They were rounding a turn in the freeway, cresting the top of a hill, and there before them lay the city, sweeping from west to east, across the hills and down to the bay. The vast, intricate spread of interconnected pinnacles, domes, parapets, grand halls and gardens was nothing less than a modern fairytale palace. Tufts of fog clung to the edge of the bay beneath a double-decked bridge which arched out and over to an island of green, only to leap away again into the eastern haze. The sunlight had gathered on a greenhouse roof atop a slender hilltop apartment tower, from where it was scattered in a sunburst through the lingering morning mists. The vision was wrapped in ribbons and bows of highway, one end of which swept out to them to flow beneath the wheels of the car. (p. 56)

Later, Cordair shows Santi walking through the malls and down the street, continuing to see one marvelous thing after another until she is giddy with wonder. At one point, she even notices “a handsome young father walk by with triplet boys in tow, all dressed in identical designer clothes” (p. 59).

Such scenes are enough to make a naturalist scream, “The world’s not like that!” The world of Cordair’s fiction, however, is.

This is not to say that Cordair’s characters don’t experience troubles or pain or suffering. They do. Garret Brace faced dark thunderclouds, and other characters face problems of their own. But just as Brace found blue skies above, so Cordair’s other characters think and choose and ultimately persevere.

Speaking of the world he writes about in the introduction to Lunch Break, Cordair says the stories come from the conviction that “this earth is a place where we belong” and “that ours is a benevolent, rewarding universe for anyone who chooses to pursue happiness with integrity, passion and perseverance” (p. x).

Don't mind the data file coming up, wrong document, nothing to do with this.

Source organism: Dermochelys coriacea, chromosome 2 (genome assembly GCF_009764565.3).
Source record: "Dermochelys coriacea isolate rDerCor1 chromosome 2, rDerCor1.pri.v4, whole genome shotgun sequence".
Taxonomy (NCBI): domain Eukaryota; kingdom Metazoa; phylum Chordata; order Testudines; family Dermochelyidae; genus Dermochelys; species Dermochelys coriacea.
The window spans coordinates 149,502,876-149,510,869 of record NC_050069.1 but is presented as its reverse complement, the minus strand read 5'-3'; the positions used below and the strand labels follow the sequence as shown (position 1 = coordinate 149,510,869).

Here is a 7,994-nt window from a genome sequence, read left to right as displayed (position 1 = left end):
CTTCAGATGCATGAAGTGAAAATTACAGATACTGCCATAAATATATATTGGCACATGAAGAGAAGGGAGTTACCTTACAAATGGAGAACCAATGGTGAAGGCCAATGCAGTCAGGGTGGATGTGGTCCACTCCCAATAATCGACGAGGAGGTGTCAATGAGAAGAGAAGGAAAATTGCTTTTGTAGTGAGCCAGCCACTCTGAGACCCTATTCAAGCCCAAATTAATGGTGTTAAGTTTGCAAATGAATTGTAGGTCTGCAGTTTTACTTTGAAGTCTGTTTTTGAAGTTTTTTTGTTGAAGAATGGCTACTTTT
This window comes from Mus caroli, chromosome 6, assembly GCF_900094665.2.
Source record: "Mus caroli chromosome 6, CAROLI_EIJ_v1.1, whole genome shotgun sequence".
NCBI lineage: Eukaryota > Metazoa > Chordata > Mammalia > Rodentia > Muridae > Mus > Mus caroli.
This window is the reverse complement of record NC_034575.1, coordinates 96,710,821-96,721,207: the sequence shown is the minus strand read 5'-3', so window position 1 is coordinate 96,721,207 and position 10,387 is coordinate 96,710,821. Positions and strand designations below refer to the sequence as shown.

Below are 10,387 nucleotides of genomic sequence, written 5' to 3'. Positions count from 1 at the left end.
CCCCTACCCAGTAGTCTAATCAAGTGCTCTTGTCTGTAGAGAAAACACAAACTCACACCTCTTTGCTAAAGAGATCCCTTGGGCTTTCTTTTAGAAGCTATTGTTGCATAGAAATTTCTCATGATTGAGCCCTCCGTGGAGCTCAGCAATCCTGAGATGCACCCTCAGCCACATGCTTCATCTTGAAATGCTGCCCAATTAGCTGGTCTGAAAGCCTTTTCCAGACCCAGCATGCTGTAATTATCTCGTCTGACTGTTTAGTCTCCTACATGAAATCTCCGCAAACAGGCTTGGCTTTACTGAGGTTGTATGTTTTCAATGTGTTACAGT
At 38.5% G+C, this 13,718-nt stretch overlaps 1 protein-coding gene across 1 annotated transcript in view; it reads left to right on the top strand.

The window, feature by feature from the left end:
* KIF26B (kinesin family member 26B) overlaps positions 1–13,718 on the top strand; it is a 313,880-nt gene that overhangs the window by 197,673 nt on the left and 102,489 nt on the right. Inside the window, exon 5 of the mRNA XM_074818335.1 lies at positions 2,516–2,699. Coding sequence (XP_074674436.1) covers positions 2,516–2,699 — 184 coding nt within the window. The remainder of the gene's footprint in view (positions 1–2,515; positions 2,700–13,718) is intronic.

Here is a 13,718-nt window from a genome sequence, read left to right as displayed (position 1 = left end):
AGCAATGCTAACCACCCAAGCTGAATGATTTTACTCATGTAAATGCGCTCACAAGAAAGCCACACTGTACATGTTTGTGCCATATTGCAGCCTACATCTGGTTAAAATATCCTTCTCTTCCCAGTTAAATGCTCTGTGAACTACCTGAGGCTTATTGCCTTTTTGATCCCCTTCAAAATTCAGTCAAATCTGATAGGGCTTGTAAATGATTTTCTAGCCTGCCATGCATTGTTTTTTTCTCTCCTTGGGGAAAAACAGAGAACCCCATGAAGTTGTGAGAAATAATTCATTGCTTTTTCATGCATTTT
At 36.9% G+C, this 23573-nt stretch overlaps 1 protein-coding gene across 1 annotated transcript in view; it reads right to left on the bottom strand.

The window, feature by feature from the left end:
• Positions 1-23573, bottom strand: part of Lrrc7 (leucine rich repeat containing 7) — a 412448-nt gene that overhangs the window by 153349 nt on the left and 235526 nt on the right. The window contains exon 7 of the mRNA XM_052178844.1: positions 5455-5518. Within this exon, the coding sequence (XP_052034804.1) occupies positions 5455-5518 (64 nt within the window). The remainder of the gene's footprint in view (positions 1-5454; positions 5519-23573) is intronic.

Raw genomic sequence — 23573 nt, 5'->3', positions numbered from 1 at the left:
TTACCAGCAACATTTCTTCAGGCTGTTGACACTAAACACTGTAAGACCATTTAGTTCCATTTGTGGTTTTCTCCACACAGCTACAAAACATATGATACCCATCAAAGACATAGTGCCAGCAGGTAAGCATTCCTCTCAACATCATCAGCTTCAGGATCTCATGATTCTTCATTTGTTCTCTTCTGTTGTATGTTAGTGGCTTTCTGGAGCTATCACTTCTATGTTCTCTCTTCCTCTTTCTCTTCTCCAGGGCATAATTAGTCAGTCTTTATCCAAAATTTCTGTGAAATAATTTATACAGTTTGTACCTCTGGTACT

That premise comes across in each story even though Cordair does not state it explicitly in any of them. Again, Cordair shows such things rather than tells of them.

And while Cordair is expert at painting highly detailed pictures with his words, he also expertly integrates his characters, their choices, and their actions into meaningful themes. The stories in Lunch Break, and the poems that are sprinkled throughout, speak to the importance of integrity, justice, and wholeheartedly pursuing what you love. The stories are full of beautiful lines, priceless events, and unexpected plot twists—from a meaning-packed “I can and I do” in “A Prelude to Pleasure,” to a knee to the groin in “The Seduction of Santi Banesh,” to countless others that I dare not mention for fear of robbing you of the pleasure of reading the stories yourself.

Of course, returning to the description of the movie with which I began, you might say that it didn’t reflect a benevolent sense of life, or characters acting with integrity and justice, or characters ultimately achieving values. And, on the basis of that partial description of the film, you’d be right. But that scene continues in the story, and, characteristic of Cordair’s world, it too comes to a benevolent end.

To discover how that scene proceeds and concludes, and for much more in the way of romantic short stories, check out “A Prelude to Pleasure” and the other fiction included in Lunch Break.

I put off reading these short stories for too long, expecting what praise I had heard to be inflated. But, for all of the above reasons and many more, I wish I hadn’t.